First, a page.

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5 Essential Estate Planning Documents


Not Everyone Needs a Trust, but Many Can Benefit from a Living Trust

Your Estate Can Avoid Probate if the Trust owns all significant assets

You as Trustee can have control over your assets until disability or death

A Private Document you can amend or revoke during your lifetime

A Successor trustee can manage & distribute your assets:

- for you during disability

- for loved ones at your death


Takes effect only upon death and is put on Public Record

Names an Executor to handle the estate

Distributes personal property after you die

At death, it “Pours over” any assets in your name alone into your Trust

Names a Guardian for Minor Children (if applicable)

Provides for payment of death expenses


The Agent with Power of Attorney for Property can manage finances on your behalf - only those assets titled in your name alone (not owned by the trust). For example, checking accounts, refund checks such as a tax return, and vehicles.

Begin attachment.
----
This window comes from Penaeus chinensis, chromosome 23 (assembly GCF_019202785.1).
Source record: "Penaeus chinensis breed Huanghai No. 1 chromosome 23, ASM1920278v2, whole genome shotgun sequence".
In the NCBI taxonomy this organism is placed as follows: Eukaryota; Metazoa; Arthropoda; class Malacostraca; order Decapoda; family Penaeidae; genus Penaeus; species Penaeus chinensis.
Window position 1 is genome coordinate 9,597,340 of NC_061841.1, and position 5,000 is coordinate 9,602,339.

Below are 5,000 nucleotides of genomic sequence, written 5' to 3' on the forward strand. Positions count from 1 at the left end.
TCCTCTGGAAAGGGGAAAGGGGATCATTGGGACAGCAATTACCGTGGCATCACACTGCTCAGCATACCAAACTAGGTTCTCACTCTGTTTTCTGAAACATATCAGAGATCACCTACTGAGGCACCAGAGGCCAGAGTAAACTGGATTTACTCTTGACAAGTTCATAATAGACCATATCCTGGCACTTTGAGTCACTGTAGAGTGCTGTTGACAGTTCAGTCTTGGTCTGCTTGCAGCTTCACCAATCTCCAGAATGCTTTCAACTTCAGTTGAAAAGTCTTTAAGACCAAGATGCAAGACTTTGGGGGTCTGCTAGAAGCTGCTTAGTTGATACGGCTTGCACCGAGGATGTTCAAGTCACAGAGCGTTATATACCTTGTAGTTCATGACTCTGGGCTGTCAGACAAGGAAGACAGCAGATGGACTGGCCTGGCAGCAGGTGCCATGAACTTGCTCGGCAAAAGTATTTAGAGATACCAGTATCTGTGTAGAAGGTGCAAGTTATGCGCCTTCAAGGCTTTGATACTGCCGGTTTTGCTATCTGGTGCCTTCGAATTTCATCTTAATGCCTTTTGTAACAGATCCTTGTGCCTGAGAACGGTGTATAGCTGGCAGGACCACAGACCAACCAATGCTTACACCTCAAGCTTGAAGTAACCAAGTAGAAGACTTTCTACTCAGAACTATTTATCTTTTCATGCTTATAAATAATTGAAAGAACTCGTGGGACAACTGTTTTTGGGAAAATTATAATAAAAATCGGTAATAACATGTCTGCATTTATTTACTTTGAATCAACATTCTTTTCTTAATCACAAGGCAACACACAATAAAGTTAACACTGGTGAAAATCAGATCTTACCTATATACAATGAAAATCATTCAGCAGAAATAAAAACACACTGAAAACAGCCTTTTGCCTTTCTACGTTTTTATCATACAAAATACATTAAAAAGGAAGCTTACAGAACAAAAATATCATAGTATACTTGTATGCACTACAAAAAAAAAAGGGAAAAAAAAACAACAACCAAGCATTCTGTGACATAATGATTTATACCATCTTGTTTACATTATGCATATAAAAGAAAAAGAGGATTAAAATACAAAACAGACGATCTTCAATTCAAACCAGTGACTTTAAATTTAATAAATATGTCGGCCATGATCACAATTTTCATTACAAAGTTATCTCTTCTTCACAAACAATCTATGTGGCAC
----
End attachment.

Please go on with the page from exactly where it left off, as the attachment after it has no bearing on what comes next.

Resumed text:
This includes everything from collecting your mail to paying your bills, managing investments, and filing tax returns on your behalf.


The agent will make healthcare decisions on your behalf if you are unable to communicate or become incapacitated.

The agent must follow your wishes in your living will when making any decisions.


A “Living Will” says do not use artificial, death delaying procedures if I have an irreversible injury or terminal illness and my death is imminent.

Don’t confuse a “Living Will’ with a D.N.R. (do not resuscitate). A DNR says do not try to revive me if I have passed away.


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